Our approach, a form of inertial confinement fusion, creates the extreme temperatures and pressures required to achieve ‘fusion’ by compressing a target containing fusion fuel using a projectile travelling at a tremendous speed. The projectile approach is lower-cost, simpler, and more energy-efficient than the complex lasers or magnets used by others, and it has lower physics risk.

It also has a simple geometry. We use one projectile coming from one side. This simple geometry opens up different engineering solutions that allow us to avoid the biggest engineering challenges of fusion power, which are: managing the intense heat flux; preventing neutron damage to structural materials; and producing the required tritium fuel.

The key technology in our approach is the target design, which focuses the energy of the projectile, a bit like how a lens focuses light. Although the outside system is different, the imploding fuel is identical to that of the laser-driven approach. The core physics is the same, but we have a new way or realising it.

Inertial fusion is envisaged as a pulsed process, like an internal combustion engine. The main existing approach to inertial fusion uses a large laser as the “spark plug”, triggering the reaction, we use a high velocity projectile instead.

Towards a pilot plant

In our planned future fusion power plant, the fusion energy will be absorbed by liquid lithium, flowing like a big shower inside the reaction chamber. The flowing liquid protects the chamber from the huge energy release, sidestepping two of the key challenges mentioned above, and heats up in the process. The specific choice of lithium will also allow the production of tritium, and can use the natural isotope mix, for which an established supply chain already exists.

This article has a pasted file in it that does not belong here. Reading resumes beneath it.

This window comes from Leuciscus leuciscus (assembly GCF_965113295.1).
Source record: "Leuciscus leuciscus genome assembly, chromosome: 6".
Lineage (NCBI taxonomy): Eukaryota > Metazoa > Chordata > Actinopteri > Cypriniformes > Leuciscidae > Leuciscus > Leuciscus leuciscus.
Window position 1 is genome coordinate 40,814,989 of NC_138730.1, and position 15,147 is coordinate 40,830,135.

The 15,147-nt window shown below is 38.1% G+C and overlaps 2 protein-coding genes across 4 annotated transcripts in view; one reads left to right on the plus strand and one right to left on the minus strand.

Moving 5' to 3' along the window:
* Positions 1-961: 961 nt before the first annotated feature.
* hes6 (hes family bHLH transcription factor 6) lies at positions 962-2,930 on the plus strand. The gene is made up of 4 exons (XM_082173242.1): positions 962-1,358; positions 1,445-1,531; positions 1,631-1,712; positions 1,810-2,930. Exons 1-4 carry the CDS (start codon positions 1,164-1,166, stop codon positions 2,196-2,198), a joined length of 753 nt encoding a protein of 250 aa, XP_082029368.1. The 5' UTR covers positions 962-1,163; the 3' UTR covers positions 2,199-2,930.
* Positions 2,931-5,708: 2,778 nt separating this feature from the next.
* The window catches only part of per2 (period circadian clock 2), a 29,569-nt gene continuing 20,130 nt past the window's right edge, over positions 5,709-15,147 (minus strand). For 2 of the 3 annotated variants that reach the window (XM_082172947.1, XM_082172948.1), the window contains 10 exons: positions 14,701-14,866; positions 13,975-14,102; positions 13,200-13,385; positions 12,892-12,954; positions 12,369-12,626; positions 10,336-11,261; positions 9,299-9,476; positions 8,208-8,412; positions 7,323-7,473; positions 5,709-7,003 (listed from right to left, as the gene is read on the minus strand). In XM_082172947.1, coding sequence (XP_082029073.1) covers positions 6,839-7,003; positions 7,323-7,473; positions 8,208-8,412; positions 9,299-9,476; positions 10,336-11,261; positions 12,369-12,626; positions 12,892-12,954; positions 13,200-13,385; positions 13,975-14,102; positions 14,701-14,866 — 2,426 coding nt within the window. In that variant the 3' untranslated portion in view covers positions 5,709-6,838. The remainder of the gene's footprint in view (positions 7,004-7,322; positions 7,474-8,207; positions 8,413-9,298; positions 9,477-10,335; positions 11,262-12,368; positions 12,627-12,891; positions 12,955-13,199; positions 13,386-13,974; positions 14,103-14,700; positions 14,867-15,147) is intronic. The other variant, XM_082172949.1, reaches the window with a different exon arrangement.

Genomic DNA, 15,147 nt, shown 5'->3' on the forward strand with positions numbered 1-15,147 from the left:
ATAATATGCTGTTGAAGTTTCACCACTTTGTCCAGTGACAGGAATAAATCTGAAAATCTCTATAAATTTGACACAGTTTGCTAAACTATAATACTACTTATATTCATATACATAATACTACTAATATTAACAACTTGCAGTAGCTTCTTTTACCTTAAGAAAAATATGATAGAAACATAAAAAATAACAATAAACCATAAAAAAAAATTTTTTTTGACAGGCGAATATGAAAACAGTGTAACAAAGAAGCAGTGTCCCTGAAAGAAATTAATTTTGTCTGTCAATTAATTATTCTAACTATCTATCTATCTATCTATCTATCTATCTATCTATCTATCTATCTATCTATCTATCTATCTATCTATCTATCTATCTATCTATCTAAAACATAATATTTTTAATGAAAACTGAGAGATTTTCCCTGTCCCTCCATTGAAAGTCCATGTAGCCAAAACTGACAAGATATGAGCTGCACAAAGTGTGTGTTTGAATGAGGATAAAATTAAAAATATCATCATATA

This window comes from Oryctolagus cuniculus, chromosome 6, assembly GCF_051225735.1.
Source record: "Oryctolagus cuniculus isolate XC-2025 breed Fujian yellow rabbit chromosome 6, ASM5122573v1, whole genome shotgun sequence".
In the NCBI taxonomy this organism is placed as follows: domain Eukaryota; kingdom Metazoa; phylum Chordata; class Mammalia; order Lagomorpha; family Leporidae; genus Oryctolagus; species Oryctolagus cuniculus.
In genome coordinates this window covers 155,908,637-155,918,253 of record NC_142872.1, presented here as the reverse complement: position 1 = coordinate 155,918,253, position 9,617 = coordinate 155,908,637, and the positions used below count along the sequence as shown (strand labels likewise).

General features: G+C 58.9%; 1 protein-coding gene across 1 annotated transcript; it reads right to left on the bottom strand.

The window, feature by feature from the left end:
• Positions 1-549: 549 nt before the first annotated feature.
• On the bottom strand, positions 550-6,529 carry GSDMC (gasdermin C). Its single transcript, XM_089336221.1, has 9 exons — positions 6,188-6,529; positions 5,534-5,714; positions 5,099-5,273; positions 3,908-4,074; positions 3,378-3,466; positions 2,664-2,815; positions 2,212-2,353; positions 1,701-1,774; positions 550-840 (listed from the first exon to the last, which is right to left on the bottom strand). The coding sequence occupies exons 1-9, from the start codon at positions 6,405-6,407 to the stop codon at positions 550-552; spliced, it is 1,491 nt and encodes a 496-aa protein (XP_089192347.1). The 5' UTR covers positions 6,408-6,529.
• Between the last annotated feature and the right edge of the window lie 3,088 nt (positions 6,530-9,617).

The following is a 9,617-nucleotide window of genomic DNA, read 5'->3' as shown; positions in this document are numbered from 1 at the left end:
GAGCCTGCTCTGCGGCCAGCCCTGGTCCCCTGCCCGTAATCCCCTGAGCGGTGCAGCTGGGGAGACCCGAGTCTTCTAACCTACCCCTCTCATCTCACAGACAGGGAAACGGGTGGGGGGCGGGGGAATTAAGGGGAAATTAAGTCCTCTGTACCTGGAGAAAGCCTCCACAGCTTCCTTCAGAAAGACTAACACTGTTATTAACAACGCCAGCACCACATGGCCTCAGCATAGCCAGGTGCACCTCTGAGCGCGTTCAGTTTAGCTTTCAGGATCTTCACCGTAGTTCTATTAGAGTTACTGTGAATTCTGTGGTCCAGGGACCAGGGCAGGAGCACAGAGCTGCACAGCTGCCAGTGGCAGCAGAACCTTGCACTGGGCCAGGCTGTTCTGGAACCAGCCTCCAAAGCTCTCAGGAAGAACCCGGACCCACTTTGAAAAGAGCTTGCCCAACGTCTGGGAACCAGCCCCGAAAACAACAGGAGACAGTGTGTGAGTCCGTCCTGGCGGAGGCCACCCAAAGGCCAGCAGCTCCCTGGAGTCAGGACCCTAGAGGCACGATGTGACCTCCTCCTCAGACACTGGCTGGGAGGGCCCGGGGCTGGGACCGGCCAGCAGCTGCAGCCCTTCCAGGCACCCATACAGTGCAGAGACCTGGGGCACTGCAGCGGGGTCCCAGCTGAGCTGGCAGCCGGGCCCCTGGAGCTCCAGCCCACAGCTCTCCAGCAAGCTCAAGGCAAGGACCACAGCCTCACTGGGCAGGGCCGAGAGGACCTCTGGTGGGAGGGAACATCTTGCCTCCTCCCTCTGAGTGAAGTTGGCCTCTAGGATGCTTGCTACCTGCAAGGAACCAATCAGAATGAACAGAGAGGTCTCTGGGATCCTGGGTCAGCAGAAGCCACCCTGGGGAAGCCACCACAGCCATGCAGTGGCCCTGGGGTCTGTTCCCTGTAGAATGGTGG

A heat exchanger transfers the heat of the lithium to water, generating steam that turns a turbine and produces electricity. We might be producing heat in a way that has never been done before, but we will still use tried and tested 150 year old steam turbine technology to convert that heat into electricity. Why? Because it works, and it will allow us to progress far more quickly towards a commercial fusion plant.

As a commercial proposition, our sophisticated target designs will enable us to pursue a high value-added consumables business model, where we will partner with power plant builders and operators and become the fuel provider in the form of the targets. We believe this is the fastest way to scale our technology, the rest of the plant is simple enough to be built by others. Fusion science has to move forward, away from simply experiments to “real life.”

We currently have two machines to develop our approach – the first is called “Machine 3” (guess how many predecessors it had), the largest pulsed power facility in Europe. Using extreme electromagnetic forces, it is primarily employed to launch projectiles at the hypervelocity required to test our fusion targets.

The second is our two-stage hyper-velocity gas gun, the Big Friendly Gun, or BFG. This gas gun, the largest of its kind in the UK, at 22 m long, weighing 25 000 kg, fires a 100 g projectile at a velocity of 6.5 km/s or 14 500 mph (about 20 times the speed of sound) into the target. It was in fact with the BFG that we achieved our maiden fusion results at the end of last year.

We are often asked “what next”, as if by announcing our fusion result we had somehow finished our mission. But the opposite is true. The achievement of fusion was simply a milestone, albeit it an important one, in our longer-term journey. For us, it is proof our concept works. Of course, our simulations told us it would, and we were always very confident, but we still had to prove it.